APMPPE is a disease that may be preceded by flu-like symptoms, such as fever, headache, or malaise 3. In addition, it may affect the central nervous system, and may lead to the occurrence of diffuse headaches or complications such as cerebral vasculitis or meningoencephalitis 10. Burés-Jestrup A. et al reported 3 patients in a series of 16 cases who had nonspecific viral symptoms 11. Our patient only presented with a mild headache.

Funduscopic findings compatible with the disease are characterized by multifocal placoid yellowish-white lesions, with varying dimensions and located in the posterior pole and mid-periphery. This characteristic aspect was well visualized during the funduscopic examination of our patient. In addition, these lesions gradually evolve into areas of hypopigmentation and pigment accumulation due to atrophy and focal proliferation of RPE 12.

The use of complementary imaging tests can help in disease diagnosis and treatment indication. In fluorescent angiography (FAG), the lesions presented with early hypofluorescence due to internal choroid perfusion abnormalities with late hyperfluorescence (early blockade, with late staining). RPE atrophy may concurrently produce window defect hyperfluorescence 10. Furthermore, we noted two previously reported conditions in this case report. In the case series reported by Burés-Jestrup A. et al., all the patients presented with identical pattern characteristics of APMPPE 11. In AF, hyperautofluorescence is observed in areas with active inflammation that, with healing, has the hypoautofluorescent aspect 13. The first outcome is observed when the patient arrives at our service, and second when the condition is resolved and the patient shows visual recovery. ICG (indocyanine green) is superior to FAG in showing capillary perfusion failures, and the acute lesions appear hypocyanescent. Additionally, it shows gradual improvement as the disease is eventually treated 14.

OCT shows heterogeneous accumulation of subretinal fluid in the early stages of the disease, evolving to the development of hyperreflectivity in the external retina, caused by a rupture process in the inner segment layer and external segments, along with RPE hyperreflectivity that can last for up to three months 15,16. We found that in the reports of Xerri et al., 3 of the 20 eyes had subretinal fluid and 7 eyes had alterations in the external segments of the retina 17.

By observing the images of this case report, it is possible to conclude that this is a classic case of APMPPE. This diagnosis is based mainly on clinical and funduscopic examination, and is complemented by the abovementioned imaging exams. Differential diagnoses include evanescent white dot syndrome, multifocal choroiditis and panuveitis, internal puncttata choroidopathy, serpiginous choroiditis, Birdshot retinochoroidopathy, acute retinal pigment epithelitis, multifocal retinal metastases, and intraocular lymphoma 7.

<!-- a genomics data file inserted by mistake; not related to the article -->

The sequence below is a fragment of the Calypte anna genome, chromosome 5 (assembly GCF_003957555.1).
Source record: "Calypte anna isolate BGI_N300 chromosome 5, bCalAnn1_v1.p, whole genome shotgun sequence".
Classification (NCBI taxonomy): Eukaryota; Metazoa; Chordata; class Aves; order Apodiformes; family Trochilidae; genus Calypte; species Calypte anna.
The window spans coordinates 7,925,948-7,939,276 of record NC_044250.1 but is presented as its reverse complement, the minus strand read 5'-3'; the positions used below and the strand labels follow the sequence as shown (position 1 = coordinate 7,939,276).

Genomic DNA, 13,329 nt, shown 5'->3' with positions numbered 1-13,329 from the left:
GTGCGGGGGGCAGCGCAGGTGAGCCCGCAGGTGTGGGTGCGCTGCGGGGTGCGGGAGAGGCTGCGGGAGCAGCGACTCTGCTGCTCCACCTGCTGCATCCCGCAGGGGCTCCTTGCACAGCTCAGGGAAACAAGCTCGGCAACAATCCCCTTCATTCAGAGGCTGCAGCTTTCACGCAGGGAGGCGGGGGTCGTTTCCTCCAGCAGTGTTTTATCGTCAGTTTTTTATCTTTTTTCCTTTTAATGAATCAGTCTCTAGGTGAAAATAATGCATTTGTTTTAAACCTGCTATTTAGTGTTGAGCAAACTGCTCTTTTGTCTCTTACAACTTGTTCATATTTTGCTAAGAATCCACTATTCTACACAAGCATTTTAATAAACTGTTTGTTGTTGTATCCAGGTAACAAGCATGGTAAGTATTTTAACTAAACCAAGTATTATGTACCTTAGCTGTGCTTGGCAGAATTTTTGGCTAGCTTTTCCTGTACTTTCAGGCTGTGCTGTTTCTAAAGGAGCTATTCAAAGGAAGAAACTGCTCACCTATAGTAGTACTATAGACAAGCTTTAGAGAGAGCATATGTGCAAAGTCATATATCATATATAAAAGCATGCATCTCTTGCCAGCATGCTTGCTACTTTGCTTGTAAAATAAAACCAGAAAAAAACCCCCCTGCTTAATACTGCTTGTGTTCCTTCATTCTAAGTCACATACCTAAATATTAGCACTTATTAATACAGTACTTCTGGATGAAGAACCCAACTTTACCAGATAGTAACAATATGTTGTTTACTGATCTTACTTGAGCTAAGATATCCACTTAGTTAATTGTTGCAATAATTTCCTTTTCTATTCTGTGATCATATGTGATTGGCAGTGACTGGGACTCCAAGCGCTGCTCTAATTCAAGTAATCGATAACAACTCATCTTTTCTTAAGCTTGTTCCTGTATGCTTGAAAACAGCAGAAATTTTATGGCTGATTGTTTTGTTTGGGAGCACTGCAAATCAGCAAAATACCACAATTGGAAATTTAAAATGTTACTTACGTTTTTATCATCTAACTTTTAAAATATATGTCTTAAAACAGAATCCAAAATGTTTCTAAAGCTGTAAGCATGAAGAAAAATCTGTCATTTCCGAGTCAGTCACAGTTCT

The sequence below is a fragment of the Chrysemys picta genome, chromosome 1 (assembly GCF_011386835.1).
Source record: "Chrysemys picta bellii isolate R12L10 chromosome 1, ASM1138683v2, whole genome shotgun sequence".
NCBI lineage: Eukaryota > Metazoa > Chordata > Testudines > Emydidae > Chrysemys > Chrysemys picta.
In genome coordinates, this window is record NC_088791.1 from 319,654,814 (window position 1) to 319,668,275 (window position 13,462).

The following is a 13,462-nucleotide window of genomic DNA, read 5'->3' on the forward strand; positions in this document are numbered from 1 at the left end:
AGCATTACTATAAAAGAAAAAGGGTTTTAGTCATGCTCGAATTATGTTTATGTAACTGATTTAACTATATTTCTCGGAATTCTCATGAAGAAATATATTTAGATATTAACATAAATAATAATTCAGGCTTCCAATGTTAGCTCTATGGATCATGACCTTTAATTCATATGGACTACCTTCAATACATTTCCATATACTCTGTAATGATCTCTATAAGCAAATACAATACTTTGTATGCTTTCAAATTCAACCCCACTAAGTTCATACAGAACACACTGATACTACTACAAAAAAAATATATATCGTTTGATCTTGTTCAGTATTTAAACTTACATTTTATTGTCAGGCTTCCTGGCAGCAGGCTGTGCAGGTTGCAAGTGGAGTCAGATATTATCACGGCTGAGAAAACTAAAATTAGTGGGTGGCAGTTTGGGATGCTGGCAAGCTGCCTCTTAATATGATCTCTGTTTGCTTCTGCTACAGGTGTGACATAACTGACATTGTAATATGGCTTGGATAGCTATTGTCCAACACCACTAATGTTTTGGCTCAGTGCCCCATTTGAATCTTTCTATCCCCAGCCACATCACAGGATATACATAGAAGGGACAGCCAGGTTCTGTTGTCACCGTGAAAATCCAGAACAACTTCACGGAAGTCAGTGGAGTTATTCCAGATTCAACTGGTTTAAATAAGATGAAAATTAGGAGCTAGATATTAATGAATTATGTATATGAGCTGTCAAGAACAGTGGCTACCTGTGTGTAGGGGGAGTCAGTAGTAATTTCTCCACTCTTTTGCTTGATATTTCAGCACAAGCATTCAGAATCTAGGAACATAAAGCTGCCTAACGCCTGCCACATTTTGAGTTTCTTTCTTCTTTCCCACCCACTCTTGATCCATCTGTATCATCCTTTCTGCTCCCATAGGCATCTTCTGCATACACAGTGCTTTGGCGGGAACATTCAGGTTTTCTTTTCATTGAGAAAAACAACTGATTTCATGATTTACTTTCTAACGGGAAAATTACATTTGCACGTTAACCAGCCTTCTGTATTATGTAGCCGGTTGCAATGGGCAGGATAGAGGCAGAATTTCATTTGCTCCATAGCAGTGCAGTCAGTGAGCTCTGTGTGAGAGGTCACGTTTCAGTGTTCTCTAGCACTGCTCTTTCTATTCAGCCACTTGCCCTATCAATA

The indication for treatment for patients with APMPPE remains in debate. We treated our patient with a combination of topical and oral corticosteroids, along with topical non-steroidal anti-inflammatory drugs, owing to the fact that some authors recommend indicating treatment in the presence of macular or central nervous system involvement. In these cases, oral corticosteroids are preferred at the initial dosage of 1mg/kg, following which the dosage can be regressed within a few weeks 11,16,18,19.

The patient presented in this case report showed a particularly characteristic condition of APMPPE. The clinical evolution was favorable and there was a complete recovery of the VA, which was similar to the outcomes of other similar reports.



1. Gass JD. Acute posterior multifocal placoid pigment epitheliopathy. Arch Ophthalmol. 1968;80(2):177-85.

2. Mirza RG, Jampol LM. White spot syndromes and related diseases. In: Ryan SJ, ed. Retina. Philadelphia, PA: Saunders; 2013:1337-1381.

3. Jones NP. Acute posterior multifocal placoid pigment epitheliopathy. Br J Ophthalmol. 1995;79(4):384-9.

4.Deutman AF, Oosterhuis JA, Boen-Tan TN, Aan de Kerk AL. Acute posterior multifocal placoid pigment epitheliopathy. Pigment epitheliopathy of choriocapillaritis? Br J Ophthalmol. 1972;56(12):863-74.

5. Spaide RF. Autofluorescence imaging of acute posterior multifocal placoid pigment epitheliopathy. Retina. 2006;26(4):479-82.

6. Dhaliwal RS, Maguire AM, Flower RW, Arribas NP. Acute posterior multifocal placoid pigment epitheliopathy. An indocyanin green angiographic study. Retina. 1993;13(4):317-25.

7. Quillen DA, Davis JB, Gottlieb JL, Blodi BA, Callanan DG, Chang TS, et al. The white dot syndromes. Am J Ophthalmol. 2004;137(3):538-50.

8. Fiore T, Iaccheri B, Androudi S, Papadaki TG, Anzaar F, Brazitikos P, et al. Acute posterior multifocal placoid pigment epitheliopathy: outcome and visual prognosis. Retina 2009;29(7):994-1001.

9. Wolf MD, Alward WL, Folk JC. Long-term visual function in acute posterior multifocal placoid pigment epitheliopathy. Arch Ophthalmol 1991;109(6):800-3.

10. Souka AA, Hillenkamp J, Gora F, Gabel V-P, Framme C. Correlation between optical coherence tomography and autofluorescence in acute posterior multifocal placoid pigment epitheliopathy. Graefes Arch Clin Exp Ophthalmol 2006;244(10):1219-23

11. Bures-Jelstrup A, Adan A, Casaroli-Marano R. Acute posterior multifocal placoid pigment epitheliopathy. Study of 16 cases. Arch Soc Esp Oftalmol. 2007;82(5):291-7.

12. Park D, Schatz H, McDonald HR, Johnson. Indocyanine green angiography of acute multifocal posterior placoid pigment epitheliopathy. Ophthalmology. 1995;102(12):1877-83.

13. Goldenberg D, Habot-Wilner Z, Loewenstein A, Goldstein M. Spectral domain optical coherence tomography classification of acute posterior multifocal placoid pigment epitheliopathy. Retina. 2012;32(7):1403-10.

14. Birnbaum AD, Blair MP, Tessler HH, Goldstein DA. Subretinal fluid in acute posterior multifocal placoid pigment epitheliopathy. Retina. 2010;30(5):810-4.

15. Fiore T, Iaccheri B, Androudi S, Papadaki TG, Anzaar F, Brazitikos P, et al. Acute posterior multifocal placoid pigment epitheliopathy: outcome and visual prognosis. Retina 2009;29(7):994-1001.

16. Wolf MD, Alward WL, Folk JC. Long-term visual function in acute posterior multifocal placoid pigment epitheliopathy. Arch Ophthalmol 1991;109(6):800-803.

17. Xerri O, Salah S, Monnet D, Brézin AP. Untreated Acute Posterior Multifocal Placoid Pigment Epitheliopathy (APMPPE): a case series. BMC Ophthalmol. 2018 Mar 20;18(1):76.

18. Grkovic D, Oros A, Bedov T, Karadzic J, Gvozdenovic L, Jovanovic S. Acute posterior multifocal placoid pigment epitheliopathy-retinal “white dot syndrome”. Med Glas (Zenica). 2013;10(1):194-6.

19. Thomas BC, Jacobi C, Korporal M, Becker MD, Wildemann B, Mackensen F. Ocular outcome and frequency of neurological manifestations in patients with acute posterior multifocal placoid pigment epitheliopathy (APMPPE). J Ophthalmic Inflamm Infect. 2012;2(3):125-31.













Funding: No specific financial support was available for this study.

Disclosure of potential conflicts of interest: None of the authors have any potential conflict of interest to disclose.

Received on: August 27, 2020.
Accepted on: October 13, 2020.